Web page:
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The gem of the ocean
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We are just beginning to understand how complex the ocean is and how it makes all Life on Earth possible.


By working with Ocean Odyssey - a natural history film about the incredible world of ocean currents, I got to meet Ula, a humpback whale whose name means gem of the ocean. As Ula travelled from the Great Barrier Reef to Antarctica on a 1,500-mile migration, I learned about the threats the ocean faces, the ecosystem services it provides, and the reasons why it is so important to protect it.


Ula is a female humpback whale that undertook her journey in transient groups of two or three individuals (pods) that were formed for days at a time. I never got to know her age since humpback whales don’t have teeth and therefore is rather hard to estimate their age. However, I did learn about the countless songs she sang throughout her journey. Humpback whale songs can last up to 7 hours and travel up to 10km, except if you are a calf, then you rather ‘’whisper’’ the song to your mother using low tones to avoid being noticed by predators.


Through the ocean currents, Ula migrated from the warm tropics to the frozen ice water of Antarctica. These currents, which are constantly moving and flowing like vast rivers are a source of life. To further understand the magnitude of the ocean currents, let's take into consideration that the largest current in the world, the Antarctic Circumpolar Current, is estimated to be 100 times larger than all the water flowing in all the world’s rivers and it could take a drop of water a thousand years to do the full trip. By taking this comparison, one can only continue to start to comprehend how ocean currents are essential to help species get the food and nutrients they need without having to move long distances and how they spread larvae and other reproductive cells. Without ocean currents, many of the ocean’s ecosystems would collapse.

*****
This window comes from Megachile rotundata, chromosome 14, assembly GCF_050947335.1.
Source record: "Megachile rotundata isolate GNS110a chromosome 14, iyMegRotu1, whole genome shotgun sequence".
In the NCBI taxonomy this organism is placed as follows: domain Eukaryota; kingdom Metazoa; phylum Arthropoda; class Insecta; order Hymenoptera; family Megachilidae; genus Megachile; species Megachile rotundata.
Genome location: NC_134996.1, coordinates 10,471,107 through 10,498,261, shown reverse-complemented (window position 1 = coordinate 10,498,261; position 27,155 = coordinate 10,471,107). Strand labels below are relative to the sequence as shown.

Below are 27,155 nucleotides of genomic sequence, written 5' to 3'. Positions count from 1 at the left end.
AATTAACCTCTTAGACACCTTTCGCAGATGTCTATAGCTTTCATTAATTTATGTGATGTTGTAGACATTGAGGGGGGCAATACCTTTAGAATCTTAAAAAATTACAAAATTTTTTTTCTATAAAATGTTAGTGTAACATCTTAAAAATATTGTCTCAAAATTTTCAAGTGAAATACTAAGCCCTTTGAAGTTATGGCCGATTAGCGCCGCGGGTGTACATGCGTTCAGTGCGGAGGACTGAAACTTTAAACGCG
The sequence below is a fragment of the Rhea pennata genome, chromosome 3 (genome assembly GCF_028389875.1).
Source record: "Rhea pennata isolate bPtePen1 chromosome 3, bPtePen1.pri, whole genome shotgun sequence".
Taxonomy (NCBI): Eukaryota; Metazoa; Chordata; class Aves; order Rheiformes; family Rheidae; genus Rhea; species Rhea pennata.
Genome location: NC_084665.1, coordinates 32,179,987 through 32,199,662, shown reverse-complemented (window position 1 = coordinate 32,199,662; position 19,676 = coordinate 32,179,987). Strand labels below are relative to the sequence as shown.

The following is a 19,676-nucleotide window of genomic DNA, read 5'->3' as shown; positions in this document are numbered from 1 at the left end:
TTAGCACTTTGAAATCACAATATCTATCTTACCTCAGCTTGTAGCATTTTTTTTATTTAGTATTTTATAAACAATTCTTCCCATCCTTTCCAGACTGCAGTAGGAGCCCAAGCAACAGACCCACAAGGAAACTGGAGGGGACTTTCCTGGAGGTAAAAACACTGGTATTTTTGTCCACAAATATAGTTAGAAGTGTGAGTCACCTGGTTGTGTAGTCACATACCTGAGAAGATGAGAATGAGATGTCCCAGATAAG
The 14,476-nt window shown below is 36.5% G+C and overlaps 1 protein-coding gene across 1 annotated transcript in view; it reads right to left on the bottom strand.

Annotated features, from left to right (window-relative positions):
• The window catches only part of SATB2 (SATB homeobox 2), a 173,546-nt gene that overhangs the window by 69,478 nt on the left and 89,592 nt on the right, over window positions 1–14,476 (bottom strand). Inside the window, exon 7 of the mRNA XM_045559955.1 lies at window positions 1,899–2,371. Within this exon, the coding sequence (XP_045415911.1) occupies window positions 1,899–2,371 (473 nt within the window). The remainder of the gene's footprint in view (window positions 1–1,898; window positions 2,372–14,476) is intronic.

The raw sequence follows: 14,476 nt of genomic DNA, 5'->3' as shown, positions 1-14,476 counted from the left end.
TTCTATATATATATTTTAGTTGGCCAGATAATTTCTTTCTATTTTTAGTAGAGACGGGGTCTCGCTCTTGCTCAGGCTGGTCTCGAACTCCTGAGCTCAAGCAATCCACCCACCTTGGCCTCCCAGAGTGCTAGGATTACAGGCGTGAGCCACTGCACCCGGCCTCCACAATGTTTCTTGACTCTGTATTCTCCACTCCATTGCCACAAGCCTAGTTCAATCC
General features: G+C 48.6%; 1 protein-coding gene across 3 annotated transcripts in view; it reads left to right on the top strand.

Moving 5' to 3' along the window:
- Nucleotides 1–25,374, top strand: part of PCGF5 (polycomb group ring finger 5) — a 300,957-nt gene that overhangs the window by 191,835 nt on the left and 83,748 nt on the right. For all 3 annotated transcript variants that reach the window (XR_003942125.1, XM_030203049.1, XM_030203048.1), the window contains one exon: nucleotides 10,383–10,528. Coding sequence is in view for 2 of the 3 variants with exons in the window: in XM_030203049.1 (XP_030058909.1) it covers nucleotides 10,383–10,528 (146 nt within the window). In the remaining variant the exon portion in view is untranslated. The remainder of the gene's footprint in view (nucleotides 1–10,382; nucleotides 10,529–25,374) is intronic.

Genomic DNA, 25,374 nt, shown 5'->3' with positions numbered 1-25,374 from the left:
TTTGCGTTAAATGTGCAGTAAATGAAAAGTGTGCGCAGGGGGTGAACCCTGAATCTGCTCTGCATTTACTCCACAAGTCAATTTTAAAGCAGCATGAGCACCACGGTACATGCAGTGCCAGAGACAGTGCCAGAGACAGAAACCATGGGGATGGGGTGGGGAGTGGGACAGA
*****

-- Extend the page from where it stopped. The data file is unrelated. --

When Ula started her migration on the ocean current from equatorial waters, the water started to cool down as she swam towards southern latitudes. The colder the current got, the denser it became. By the time the current got near Antarctica, the water started to become ice. The sault on the ocean is not converted into ice and is then deposited under the ice which makes that area extremely dense. The denser water sinks, and as it does, more ocean water moves in to fill the space it once occupied. This process has helped to keep the temperature of our planet right for life on Earth for millions of years.

If the ocean is the blue heart of the planet, then the currents are like the veins and the arteries - Sylvia Earle

Iceberg on the water


Just as we learned how important ocean currents are, Ula showed me the constant threats she and the ocean encounter. On every journey, Ula witnesses devastating changes in the marine environments brought on by a warming ocean. The warmer the ocean, the slower the currents travel and the fewer ecosystem services they can provide. If the ocean continues to warm up, the drop of water mentioned previously could take, instead, double the time to complete the Antarctic Circumpolar Current. Or even worse, maybe become steady forever and kill most of the ocean biodiversity, including perhaps phytoplankton.

Ula also reminds us that oceans produce more than half of the oxygen we breathe, something that very few people know. Every day, billions of tiny ocean plants called phytoplankton produce half of the world’s oxygen supply. Phytoplankton, obtain their energy through photosynthesis, as do trees and other plants on land. Their oxygen production is very significant, despite amounting to only about 1% of the global plant biomass.

Healthy currents and healthy oceans are therefore essential to our survival. Among the threats, Ula also encountered overfishing, coral bleaching, destructive fishing methods, coral mining, boat anchor damage, unsustainable tourism, pollution and the introduction of invasive species. All of which we humans have total control over. Ula struggles to understand how we continuously damage our own home when the fate of all life on earth is in the hands of the ocean currents. 



Little actions, which you have heard a million times before, have tremendous positive consequences for the ocean and our existence. Changing fishing methods, promoting sustainable tourism, eliminating single-use plastic, properly disposing of trash, shopping sustainability (aka, consuming only what you need) and reducing pesticide and fertiliser usage will go a long way.


Ula is certain we can address our self-destructive behaviours and will be supporting our journey towards healthier ecosystems from the depths of the ocean. Much like Ula's name, currents are the gem of the ocean and our existence depends on maintaining their integrity.

Whale pod
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